There are many aspects of the ancient world that I’m happy to do without: the danger of infection in an era before antibiotics; the difficulty of communicating over long distances at anything other than a snail’s pace; the lack of sanitation and running water in many places (though the cities of ancient Crete did have well-planned sewer systems). So yes, it’s good that we have left some things behind. But in our progress, we have also left behind something beneficial, something the human spirit needs: ecstasy.

I’ve recently been reading Belinda Gore’s book Ecstatic Body Postures and working with some of the postures she describes. This is an extension of the trancework I’ve done for years, and it relates to my activities with the Minoan salute and other gestures the Minoans used in ritual to induce trance states. (And yes, I recommend the book.) One thing that struck me as I was reading Ms. Gore’s book was her comment that the modern world is in a state of what she calls ‘ecstasy deprivation.’ If that’s true, it would explain an awful lot.

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Posted by on in Culture Blogs
Casting Love Spells: A Cautionary Tale

This post also appears at www.tarotbyhilary.com.

 

Once upon a time, a young foolish teenager cast a spell.

She cast a spell at one of the many power sites in the world, where all the elements meet in one place. Air, water, fire, and earth ... where the land meets the ocean. She found a pure white stone, and asked the Gods to bring to her a true love. She was tired of waiting, so she sought out a way to bring him to her. She held the stone in her left hand, and cast the love spell in the way that she was taught to cast it: without envisioning a specific person and without being unduly specific, because magic follows the path of least resistance, and magic often does not work in ways that humans understand or can anticipate. She held the stone firmly, and when she felt ready, she threw the stone out into the ocean, into the crest of a huge wave, and determined that the waves of the oceans constantly coming into shore would eventually bring love into her life.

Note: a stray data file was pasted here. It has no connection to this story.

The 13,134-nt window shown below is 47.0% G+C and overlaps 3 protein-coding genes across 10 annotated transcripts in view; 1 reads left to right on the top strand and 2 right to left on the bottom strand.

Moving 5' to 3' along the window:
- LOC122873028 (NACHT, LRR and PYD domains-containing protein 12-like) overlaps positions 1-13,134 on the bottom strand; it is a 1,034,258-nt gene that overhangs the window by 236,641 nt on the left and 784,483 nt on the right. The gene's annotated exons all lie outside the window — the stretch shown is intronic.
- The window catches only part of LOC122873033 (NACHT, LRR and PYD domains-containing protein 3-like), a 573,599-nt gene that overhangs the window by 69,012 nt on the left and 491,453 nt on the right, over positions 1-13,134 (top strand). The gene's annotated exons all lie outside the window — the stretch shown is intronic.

It took three years and many relationships and coincidences for him to arrive.

How did she know that he was the one she asked the sea to bring to her?

His name means "from the sea."


 

I wrote this little “fairy tale” story back in 2007, when I still was with the person in question whose name meant “from the sea.” Yes, that young foolish teenager that cast the love spell was me, and yes, the story above (though flowery in language) really happened. Why am I writing about it now? That spell taught me very valuable lessons in how spell-casting really works.

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Pagan News Beagle: Fiery Tuesday, August 11

One of the greatest obstacles to social change is often the impression that there's either nothing that we can do or that social issues have no relevance to us. But is that really true? This week we take a look at issues of social justice as they relate to people in general and the Pagan community specifically. Join us as we take a look at the relationship between oppression and magic, read a piece about how social justice fuels one Pagan's spiritual practice, and investigate the religious roots of American terrorism. All this and more for the Pagan News Beagle!

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Consent Culture at Coph Nia | High Praise!

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This year I was invited to present my work, Priest of the Goddess at the 2015 Coph Nia festival. To quote their website Coph Nia is, “a 5 day outdoor alternative spirituality festival for gay, bi, queer and questioning men. Held at an interfaith sanctuary in Artemas, PA, Coph Nia is open to long-time practitioners and new seekers of a wide range of spiritual paths including Wicca, Paganism, Heathenry, Druidism, Shamanism, Thelema, Ceremonial Magick and more. Sponsored by the Ordo Aeternus Vovin, an initiatory Thelemic order for gay and bisexual men, Coph Nia features vendors, concerts, rituals, workshops, nightly bonfires, dancing, drumming, chanting, signing and many social events including our annual Masked Ball & Sensual Feast.”